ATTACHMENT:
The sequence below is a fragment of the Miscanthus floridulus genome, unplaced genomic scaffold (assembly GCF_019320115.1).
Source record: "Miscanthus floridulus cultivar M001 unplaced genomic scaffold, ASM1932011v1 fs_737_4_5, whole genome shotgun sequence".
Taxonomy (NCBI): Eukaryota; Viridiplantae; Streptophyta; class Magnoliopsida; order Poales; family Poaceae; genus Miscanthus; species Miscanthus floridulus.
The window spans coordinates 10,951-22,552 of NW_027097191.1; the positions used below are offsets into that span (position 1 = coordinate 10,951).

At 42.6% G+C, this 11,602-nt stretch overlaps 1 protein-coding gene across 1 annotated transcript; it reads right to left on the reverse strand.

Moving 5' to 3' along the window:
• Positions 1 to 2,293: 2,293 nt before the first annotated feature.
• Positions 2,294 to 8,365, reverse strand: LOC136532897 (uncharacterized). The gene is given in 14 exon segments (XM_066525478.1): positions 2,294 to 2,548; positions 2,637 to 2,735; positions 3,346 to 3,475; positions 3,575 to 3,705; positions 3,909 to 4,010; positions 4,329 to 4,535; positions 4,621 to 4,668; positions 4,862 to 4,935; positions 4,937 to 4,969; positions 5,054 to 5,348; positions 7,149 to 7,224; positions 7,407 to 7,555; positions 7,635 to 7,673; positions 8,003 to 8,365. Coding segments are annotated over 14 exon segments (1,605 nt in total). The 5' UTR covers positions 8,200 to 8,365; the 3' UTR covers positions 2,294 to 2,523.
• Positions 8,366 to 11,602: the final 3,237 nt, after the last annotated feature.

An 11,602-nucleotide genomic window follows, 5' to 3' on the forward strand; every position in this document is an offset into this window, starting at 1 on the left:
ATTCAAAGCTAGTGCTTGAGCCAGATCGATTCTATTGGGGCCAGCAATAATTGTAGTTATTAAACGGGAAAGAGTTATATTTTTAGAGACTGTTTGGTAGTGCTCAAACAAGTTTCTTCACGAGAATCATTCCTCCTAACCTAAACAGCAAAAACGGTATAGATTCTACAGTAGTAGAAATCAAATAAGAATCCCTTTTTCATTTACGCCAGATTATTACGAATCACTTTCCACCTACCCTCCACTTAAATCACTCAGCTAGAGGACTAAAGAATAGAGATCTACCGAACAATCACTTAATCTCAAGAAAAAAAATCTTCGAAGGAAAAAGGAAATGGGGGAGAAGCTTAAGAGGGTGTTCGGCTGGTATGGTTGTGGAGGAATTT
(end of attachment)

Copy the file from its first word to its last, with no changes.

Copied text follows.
The sequence below is a fragment of the Miscanthus floridulus genome, unplaced genomic scaffold (assembly GCF_019320115.1).
Source record: "Miscanthus floridulus cultivar M001 unplaced genomic scaffold, ASM1932011v1 fs_737_4_5, whole genome shotgun sequence".
Taxonomy (NCBI): Eukaryota; Viridiplantae; Streptophyta; class Magnoliopsida; order Poales; family Poaceae; genus Miscanthus; species Miscanthus floridulus.
The window spans coordinates 10,951-22,552 of NW_027097191.1; the positions used below are offsets into that span (position 1 = coordinate 10,951).

At 42.6% G+C, this 11,602-nt stretch overlaps 1 protein-coding gene across 1 annotated transcript; it reads right to left on the reverse strand.

Moving 5' to 3' along the window:
• Positions 1 to 2,293: 2,293 nt before the first annotated feature.
• Positions 2,294 to 8,365, reverse strand: LOC136532897 (uncharacterized). The gene is given in 14 exon segments (XM_066525478.1): positions 2,294 to 2,548; positions 2,637 to 2,735; positions 3,346 to 3,475; positions 3,575 to 3,705; positions 3,909 to 4,010; positions 4,329 to 4,535; positions 4,621 to 4,668; positions 4,862 to 4,935; positions 4,937 to 4,969; positions 5,054 to 5,348; positions 7,149 to 7,224; positions 7,407 to 7,555; positions 7,635 to 7,673; positions 8,003 to 8,365. Coding segments are annotated over 14 exon segments (1,605 nt in total). The 5' UTR covers positions 8,200 to 8,365; the 3' UTR covers positions 2,294 to 2,523.
• Positions 8,366 to 11,602: the final 3,237 nt, after the last annotated feature.

An 11,602-nucleotide genomic window follows, 5' to 3' on the forward strand; every position in this document is an offset into this window, starting at 1 on the left:
ATTCAAAGCTAGTGCTTGAGCCAGATCGATTCTATTGGGGCCAGCAATAATTGTAGTTATTAAACGGGAAAGAGTTATATTTTTAGAGACTGTTTGGTAGTGCTCAAACAAGTTTCTTCACGAGAATCATTCCTCCTAACCTAAACAGCAAAAACGGTATAGATTCTACAGTAGTAGAAATCAAATAAGAATCCCTTTTTCATTTACGCCAGATTATTACGAATCACTTTCCACCTACCCTCCACTTAAATCACTCAGCTAGAGGACTAAAGAATAGAGATCTACCGAACAATCACTTAATCTCAAGAAAAAAAATCTTCGAAGGAAAAAGGAAATGGGGGAGAAGCTTAAGAGGGTGTTCGGCTGGTATGGTTGTGGAGGAATTT